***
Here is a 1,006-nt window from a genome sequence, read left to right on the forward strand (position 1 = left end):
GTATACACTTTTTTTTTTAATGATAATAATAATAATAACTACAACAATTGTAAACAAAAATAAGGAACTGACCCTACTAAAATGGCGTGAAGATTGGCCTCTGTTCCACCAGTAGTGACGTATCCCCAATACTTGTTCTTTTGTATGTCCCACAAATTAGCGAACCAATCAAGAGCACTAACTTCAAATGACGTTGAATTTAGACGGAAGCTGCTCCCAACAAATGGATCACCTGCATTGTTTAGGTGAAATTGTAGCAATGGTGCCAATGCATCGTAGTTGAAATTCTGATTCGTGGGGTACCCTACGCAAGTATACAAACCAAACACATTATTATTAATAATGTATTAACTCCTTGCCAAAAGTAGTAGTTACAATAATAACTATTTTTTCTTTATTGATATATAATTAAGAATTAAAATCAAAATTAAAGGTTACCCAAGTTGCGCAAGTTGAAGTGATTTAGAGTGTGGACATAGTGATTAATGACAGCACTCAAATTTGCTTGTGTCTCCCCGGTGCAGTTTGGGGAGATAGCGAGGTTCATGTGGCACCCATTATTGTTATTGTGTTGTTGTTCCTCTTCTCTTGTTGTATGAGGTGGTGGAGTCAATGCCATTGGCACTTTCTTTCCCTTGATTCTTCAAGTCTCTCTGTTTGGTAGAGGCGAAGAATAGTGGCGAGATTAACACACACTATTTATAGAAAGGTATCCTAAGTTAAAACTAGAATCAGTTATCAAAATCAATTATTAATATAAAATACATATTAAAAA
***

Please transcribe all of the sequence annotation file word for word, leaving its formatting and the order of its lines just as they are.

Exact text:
Here is a 1,006-nt window from a genome sequence, read left to right on the forward strand (position 1 = left end):
GTATACACTTTTTTTTTTAATGATAATAATAATAATAACTACAACAATTGTAAACAAAAATAAGGAACTGACCCTACTAAAATGGCGTGAAGATTGGCCTCTGTTCCACCAGTAGTGACGTATCCCCAATACTTGTTCTTTTGTATGTCCCACAAATTAGCGAACCAATCAAGAGCACTAACTTCAAATGACGTTGAATTTAGACGGAAGCTGCTCCCAACAAATGGATCACCTGCATTGTTTAGGTGAAATTGTAGCAATGGTGCCAATGCATCGTAGTTGAAATTCTGATTCGTGGGGTACCCTACGCAAGTATACAAACCAAACACATTATTATTAATAATGTATTAACTCCTTGCCAAAAGTAGTAGTTACAATAATAACTATTTTTTCTTTATTGATATATAATTAAGAATTAAAATCAAAATTAAAGGTTACCCAAGTTGCGCAAGTTGAAGTGATTTAGAGTGTGGACATAGTGATTAATGACAGCACTCAAATTTGCTTGTGTCTCCCCGGTGCAGTTTGGGGAGATAGCGAGGTTCATGTGGCACCCATTATTGTTATTGTGTTGTTGTTCCTCTTCTCTTGTTGTATGAGGTGGTGGAGTCAATGCCATTGGCACTTTCTTTCCCTTGATTCTTCAAGTCTCTCTGTTTGGTAGAGGCGAAGAATAGTGGCGAGATTAACACACACTATTTATAGAAAGGTATCCTAAGTTAAAACTAGAATCAGTTATCAAAATCAATTATTAATATAAAATACATATTAAAAA